Note: I have updated this popular post based on the comments I have received to add more detail to the instructions.
We have roasted chicken breasts a lot. They are simple to cook and you don’t have to do much to them. Between the two of us, we can eat one of those gigantic organic bone-in breasts from the local Whole Paycheck, but I always cook two so there are leftovers for sandwiches, salads and soups or just to eat cold. Yum.
Time for me to get on my soapbox. I know organic is something of a joke because these are still gigantic chicken-processing plants where the chickens are all squeezed up together and sitting in their own poop, not local Farmer Joe’s with a yard full of happy little chickens scratching at grubs who just can’t wait to end up as my dinner. I’m reading Michael Pollan‘s book right now, so I am informed, ok? That being said, organic chicken tastes better. If you are going to eat chicken two or three times a week, and never eat beef or pork (which is how I force my husband to live), then it is worth spending the extra dollars to get something juicy and full of meat and tastes lip-smacking good simply roasted in the oven. No matter what, organic can never approach the full-on evil that is Tyson’s.
That being said, here is the best way, hands-down, to roast a couple of bone-in chicken breasts. This will produce a brown, crispy skin that you will not be able to resist, and life is short, anyway.
First, move the oven rack to the middle or lower-middle position and preheat the oven to 450 degrees.
Choose an oven-safe skillet with high, straight sides. The high sides will help contain the fat as the chicken cooks and, I hope, prevent smoking and a messy oven.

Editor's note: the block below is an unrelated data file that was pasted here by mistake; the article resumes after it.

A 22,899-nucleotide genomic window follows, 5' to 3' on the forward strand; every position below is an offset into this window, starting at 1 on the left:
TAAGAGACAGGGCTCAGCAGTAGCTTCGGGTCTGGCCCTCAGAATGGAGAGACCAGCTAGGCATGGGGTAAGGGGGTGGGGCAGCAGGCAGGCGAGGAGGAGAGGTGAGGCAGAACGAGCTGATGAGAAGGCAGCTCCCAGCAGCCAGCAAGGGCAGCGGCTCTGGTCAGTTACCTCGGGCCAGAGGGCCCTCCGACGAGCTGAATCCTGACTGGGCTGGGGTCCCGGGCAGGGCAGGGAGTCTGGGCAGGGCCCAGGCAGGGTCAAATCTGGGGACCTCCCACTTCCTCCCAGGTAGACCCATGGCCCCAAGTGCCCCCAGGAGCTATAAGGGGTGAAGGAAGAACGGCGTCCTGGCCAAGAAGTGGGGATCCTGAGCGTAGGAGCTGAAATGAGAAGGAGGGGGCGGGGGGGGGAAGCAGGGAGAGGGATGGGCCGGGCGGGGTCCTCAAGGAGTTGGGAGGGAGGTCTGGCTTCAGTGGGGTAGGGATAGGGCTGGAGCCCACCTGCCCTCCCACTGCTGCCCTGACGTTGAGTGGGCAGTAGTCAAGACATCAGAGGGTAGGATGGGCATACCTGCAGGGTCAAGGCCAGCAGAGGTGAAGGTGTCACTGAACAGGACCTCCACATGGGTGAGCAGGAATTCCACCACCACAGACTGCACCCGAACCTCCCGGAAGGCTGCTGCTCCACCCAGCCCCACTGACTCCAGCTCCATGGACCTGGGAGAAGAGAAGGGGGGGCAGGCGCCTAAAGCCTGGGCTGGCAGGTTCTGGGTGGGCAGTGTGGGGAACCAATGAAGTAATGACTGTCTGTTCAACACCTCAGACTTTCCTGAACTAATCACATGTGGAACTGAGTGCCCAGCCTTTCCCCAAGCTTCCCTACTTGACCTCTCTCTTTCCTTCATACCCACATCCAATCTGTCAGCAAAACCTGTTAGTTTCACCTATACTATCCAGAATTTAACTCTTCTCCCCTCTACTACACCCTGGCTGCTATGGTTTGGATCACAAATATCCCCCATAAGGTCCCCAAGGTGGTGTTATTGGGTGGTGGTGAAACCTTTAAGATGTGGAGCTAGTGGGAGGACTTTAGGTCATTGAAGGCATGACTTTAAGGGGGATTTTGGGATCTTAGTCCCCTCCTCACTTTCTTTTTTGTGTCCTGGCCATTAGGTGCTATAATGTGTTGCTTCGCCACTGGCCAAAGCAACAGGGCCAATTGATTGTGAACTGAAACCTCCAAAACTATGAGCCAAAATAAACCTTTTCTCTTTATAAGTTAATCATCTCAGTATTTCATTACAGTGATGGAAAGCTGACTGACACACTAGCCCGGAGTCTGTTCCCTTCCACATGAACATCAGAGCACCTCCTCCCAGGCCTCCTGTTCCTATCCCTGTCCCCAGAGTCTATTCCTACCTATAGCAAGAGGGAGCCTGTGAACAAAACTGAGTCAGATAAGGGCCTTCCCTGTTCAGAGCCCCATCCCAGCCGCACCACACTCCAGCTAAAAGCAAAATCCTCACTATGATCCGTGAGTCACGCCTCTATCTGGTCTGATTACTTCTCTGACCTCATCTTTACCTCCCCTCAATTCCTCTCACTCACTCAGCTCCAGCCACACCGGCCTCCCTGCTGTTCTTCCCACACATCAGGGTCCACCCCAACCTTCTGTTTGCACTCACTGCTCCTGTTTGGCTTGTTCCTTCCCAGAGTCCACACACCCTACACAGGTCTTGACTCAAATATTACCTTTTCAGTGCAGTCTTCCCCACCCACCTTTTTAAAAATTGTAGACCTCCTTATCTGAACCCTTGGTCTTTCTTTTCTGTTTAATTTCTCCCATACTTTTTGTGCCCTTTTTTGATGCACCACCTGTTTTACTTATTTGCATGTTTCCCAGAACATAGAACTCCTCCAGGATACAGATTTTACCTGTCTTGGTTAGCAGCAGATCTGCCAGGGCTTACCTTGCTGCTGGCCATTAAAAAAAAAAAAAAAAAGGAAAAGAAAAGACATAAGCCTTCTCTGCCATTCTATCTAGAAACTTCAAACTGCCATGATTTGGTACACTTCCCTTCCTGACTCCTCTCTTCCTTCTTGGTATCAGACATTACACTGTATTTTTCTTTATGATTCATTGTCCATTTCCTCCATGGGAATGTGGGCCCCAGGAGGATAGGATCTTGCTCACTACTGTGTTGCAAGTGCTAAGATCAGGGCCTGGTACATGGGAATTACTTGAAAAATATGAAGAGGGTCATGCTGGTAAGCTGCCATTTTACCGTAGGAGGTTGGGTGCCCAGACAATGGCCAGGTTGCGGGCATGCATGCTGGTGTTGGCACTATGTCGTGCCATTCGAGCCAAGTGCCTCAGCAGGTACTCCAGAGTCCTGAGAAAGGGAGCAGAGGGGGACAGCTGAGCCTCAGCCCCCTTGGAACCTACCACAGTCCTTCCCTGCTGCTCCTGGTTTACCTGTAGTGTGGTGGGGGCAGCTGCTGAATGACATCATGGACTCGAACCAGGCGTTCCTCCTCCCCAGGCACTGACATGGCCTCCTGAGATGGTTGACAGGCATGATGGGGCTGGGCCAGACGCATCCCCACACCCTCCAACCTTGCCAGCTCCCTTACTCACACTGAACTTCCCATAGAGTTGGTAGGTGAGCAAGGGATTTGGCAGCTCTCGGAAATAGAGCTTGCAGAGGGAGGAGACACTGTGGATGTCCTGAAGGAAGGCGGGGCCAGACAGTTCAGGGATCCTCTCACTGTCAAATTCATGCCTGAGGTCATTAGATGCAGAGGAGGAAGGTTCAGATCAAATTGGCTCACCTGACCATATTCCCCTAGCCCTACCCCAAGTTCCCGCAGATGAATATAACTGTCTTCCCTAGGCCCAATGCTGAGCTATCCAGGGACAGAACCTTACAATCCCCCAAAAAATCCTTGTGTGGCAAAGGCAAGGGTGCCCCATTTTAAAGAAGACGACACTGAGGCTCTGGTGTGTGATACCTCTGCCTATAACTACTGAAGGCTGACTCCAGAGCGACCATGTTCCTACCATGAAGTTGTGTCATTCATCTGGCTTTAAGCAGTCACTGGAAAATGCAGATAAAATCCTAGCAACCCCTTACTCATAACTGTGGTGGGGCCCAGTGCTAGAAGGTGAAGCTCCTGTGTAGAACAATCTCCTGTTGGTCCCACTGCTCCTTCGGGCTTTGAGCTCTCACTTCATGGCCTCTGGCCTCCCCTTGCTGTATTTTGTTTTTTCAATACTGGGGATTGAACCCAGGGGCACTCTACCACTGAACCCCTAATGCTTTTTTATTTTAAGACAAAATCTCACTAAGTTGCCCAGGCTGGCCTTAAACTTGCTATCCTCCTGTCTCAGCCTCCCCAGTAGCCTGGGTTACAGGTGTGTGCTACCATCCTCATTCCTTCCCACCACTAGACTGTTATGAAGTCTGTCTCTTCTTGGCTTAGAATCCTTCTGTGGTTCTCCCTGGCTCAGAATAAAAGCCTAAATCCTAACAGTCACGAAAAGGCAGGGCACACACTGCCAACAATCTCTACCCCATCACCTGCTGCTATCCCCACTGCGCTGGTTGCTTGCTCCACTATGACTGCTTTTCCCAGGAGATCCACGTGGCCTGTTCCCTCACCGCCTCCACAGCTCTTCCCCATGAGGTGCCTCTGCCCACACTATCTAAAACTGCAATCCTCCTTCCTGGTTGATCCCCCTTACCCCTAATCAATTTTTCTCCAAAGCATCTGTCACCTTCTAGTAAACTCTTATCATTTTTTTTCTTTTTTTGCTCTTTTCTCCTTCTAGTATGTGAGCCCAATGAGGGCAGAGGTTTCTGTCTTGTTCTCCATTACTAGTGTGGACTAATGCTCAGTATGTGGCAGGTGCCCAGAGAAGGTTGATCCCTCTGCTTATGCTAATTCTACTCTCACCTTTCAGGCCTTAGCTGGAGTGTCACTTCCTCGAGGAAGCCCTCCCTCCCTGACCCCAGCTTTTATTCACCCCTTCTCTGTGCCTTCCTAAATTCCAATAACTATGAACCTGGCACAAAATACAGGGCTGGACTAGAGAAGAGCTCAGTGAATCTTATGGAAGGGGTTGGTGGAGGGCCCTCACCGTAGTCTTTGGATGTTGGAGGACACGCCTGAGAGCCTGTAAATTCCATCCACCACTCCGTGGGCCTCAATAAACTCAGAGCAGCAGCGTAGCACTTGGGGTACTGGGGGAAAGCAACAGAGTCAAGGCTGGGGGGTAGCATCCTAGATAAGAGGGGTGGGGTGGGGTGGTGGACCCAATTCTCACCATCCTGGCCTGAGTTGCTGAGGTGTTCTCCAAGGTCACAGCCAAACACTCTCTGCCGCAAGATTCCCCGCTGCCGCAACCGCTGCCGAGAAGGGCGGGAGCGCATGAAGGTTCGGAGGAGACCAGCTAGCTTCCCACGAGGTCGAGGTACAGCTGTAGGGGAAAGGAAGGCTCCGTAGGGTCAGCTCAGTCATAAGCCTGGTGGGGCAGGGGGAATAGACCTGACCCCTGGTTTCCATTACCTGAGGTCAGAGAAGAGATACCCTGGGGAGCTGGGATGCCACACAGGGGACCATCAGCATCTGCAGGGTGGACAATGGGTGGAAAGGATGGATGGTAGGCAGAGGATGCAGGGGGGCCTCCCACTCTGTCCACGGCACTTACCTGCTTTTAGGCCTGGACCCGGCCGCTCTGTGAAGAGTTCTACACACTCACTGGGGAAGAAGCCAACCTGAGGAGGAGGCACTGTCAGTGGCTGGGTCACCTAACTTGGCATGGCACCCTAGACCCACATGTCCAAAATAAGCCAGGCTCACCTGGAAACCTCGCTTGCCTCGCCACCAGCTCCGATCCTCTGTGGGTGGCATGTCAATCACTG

Heat a mixture of butter and olive oil in the skillet on top of the stove over medium-high. For two breasts, I use 1 tbsp. of each. While that’s heating, rub the breasts with salt, pepper and, if you like, a seasoning mix of your choice (go to Penzey’s for lots of choices). You can also make your own spice rub fairly easily.
Brown the breasts in the pan on top of the oven, skin side down, without disturbing for a few minutes. Then turn them over with tongs so that the skin is on top and move the pan to the oven. Do not cover the pan; the skin will continue to crisp in the oven.
Let them cook for about 15 minutes in the oven, then flip them over again. Start checking for doneness at the 30-minute mark (or sooner, if the breasts are small). It is essential to have one of those nifty instant-read thermometers to determine when chicken is properly done. Stick the thermometer into the meatiest part of the chicken — avoiding the bone — and keep cooking until it registers 160 degrees. Depending on how meaty your breasts are, this may take up to 45 minutes total. Don’t worry, they are going to be juicy and succulent because of the little bit of butter they are cooking in.
Remember every oven is different. If you have problems with the oven smoking or the outsides getting too crisp too fast, try turning down the oven temperature to 425 degrees or moving the rack a little lower. And keep leaving me your feedback in the comments!